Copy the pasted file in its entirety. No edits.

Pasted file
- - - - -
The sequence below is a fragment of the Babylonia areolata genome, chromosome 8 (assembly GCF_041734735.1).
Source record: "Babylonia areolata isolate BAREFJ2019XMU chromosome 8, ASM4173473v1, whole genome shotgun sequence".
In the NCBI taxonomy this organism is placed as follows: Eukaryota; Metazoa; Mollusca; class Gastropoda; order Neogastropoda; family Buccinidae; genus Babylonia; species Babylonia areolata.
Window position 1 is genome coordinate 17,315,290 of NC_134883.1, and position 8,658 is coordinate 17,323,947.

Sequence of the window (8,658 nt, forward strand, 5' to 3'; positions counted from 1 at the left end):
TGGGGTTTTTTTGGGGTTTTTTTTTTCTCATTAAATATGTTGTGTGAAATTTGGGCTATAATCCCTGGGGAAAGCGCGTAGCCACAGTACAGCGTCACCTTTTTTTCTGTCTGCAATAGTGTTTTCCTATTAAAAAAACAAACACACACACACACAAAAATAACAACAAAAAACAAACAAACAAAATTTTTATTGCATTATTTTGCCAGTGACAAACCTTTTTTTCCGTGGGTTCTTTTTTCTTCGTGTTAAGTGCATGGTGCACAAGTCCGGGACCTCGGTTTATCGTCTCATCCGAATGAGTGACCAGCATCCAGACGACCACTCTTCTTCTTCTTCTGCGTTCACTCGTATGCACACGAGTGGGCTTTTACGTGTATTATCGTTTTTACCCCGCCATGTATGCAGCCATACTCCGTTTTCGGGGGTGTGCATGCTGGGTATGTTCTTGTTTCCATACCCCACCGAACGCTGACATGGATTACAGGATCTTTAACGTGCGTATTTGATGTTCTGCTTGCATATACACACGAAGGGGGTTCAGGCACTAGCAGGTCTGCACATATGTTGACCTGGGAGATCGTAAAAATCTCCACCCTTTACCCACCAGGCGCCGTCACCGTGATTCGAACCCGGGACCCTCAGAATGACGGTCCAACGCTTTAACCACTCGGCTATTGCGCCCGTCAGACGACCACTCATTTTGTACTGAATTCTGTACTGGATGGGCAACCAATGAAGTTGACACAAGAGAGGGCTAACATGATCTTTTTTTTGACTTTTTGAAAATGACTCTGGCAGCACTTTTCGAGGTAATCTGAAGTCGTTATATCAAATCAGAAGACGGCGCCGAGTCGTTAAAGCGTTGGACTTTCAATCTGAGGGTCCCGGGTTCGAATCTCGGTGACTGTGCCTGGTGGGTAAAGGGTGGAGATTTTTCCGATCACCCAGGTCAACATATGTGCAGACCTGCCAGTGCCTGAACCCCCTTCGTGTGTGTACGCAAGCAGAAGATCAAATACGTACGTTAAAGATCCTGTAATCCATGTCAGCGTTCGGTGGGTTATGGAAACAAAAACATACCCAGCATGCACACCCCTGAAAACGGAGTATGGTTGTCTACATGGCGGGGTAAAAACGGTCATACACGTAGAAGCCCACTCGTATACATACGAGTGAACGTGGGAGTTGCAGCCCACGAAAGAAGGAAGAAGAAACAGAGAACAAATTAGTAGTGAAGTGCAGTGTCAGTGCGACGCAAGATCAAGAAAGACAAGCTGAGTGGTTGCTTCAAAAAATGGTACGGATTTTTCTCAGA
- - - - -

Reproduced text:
The sequence below is a fragment of the Babylonia areolata genome, chromosome 8 (assembly GCF_041734735.1).
Source record: "Babylonia areolata isolate BAREFJ2019XMU chromosome 8, ASM4173473v1, whole genome shotgun sequence".
In the NCBI taxonomy this organism is placed as follows: Eukaryota; Metazoa; Mollusca; class Gastropoda; order Neogastropoda; family Buccinidae; genus Babylonia; species Babylonia areolata.
Window position 1 is genome coordinate 17,315,290 of NC_134883.1, and position 8,658 is coordinate 17,323,947.

Sequence of the window (8,658 nt, forward strand, 5' to 3'; positions counted from 1 at the left end):
TGGGGTTTTTTTGGGGTTTTTTTTTTCTCATTAAATATGTTGTGTGAAATTTGGGCTATAATCCCTGGGGAAAGCGCGTAGCCACAGTACAGCGTCACCTTTTTTTCTGTCTGCAATAGTGTTTTCCTATTAAAAAAACAAACACACACACACACAAAAATAACAACAAAAAACAAACAAACAAAATTTTTATTGCATTATTTTGCCAGTGACAAACCTTTTTTTCCGTGGGTTCTTTTTTCTTCGTGTTAAGTGCATGGTGCACAAGTCCGGGACCTCGGTTTATCGTCTCATCCGAATGAGTGACCAGCATCCAGACGACCACTCTTCTTCTTCTTCTGCGTTCACTCGTATGCACACGAGTGGGCTTTTACGTGTATTATCGTTTTTACCCCGCCATGTATGCAGCCATACTCCGTTTTCGGGGGTGTGCATGCTGGGTATGTTCTTGTTTCCATACCCCACCGAACGCTGACATGGATTACAGGATCTTTAACGTGCGTATTTGATGTTCTGCTTGCATATACACACGAAGGGGGTTCAGGCACTAGCAGGTCTGCACATATGTTGACCTGGGAGATCGTAAAAATCTCCACCCTTTACCCACCAGGCGCCGTCACCGTGATTCGAACCCGGGACCCTCAGAATGACGGTCCAACGCTTTAACCACTCGGCTATTGCGCCCGTCAGACGACCACTCATTTTGTACTGAATTCTGTACTGGATGGGCAACCAATGAAGTTGACACAAGAGAGGGCTAACATGATCTTTTTTTTGACTTTTTGAAAATGACTCTGGCAGCACTTTTCGAGGTAATCTGAAGTCGTTATATCAAATCAGAAGACGGCGCCGAGTCGTTAAAGCGTTGGACTTTCAATCTGAGGGTCCCGGGTTCGAATCTCGGTGACTGTGCCTGGTGGGTAAAGGGTGGAGATTTTTCCGATCACCCAGGTCAACATATGTGCAGACCTGCCAGTGCCTGAACCCCCTTCGTGTGTGTACGCAAGCAGAAGATCAAATACGTACGTTAAAGATCCTGTAATCCATGTCAGCGTTCGGTGGGTTATGGAAACAAAAACATACCCAGCATGCACACCCCTGAAAACGGAGTATGGTTGTCTACATGGCGGGGTAAAAACGGTCATACACGTAGAAGCCCACTCGTATACATACGAGTGAACGTGGGAGTTGCAGCCCACGAAAGAAGGAAGAAGAAACAGAGAACAAATTAGTAGTGAAGTGCAGTGTCAGTGCGACGCAAGATCAAGAAAGACAAGCTGAGTGGTTGCTTCAAAAAATGGTACGGATTTTTCTCAGA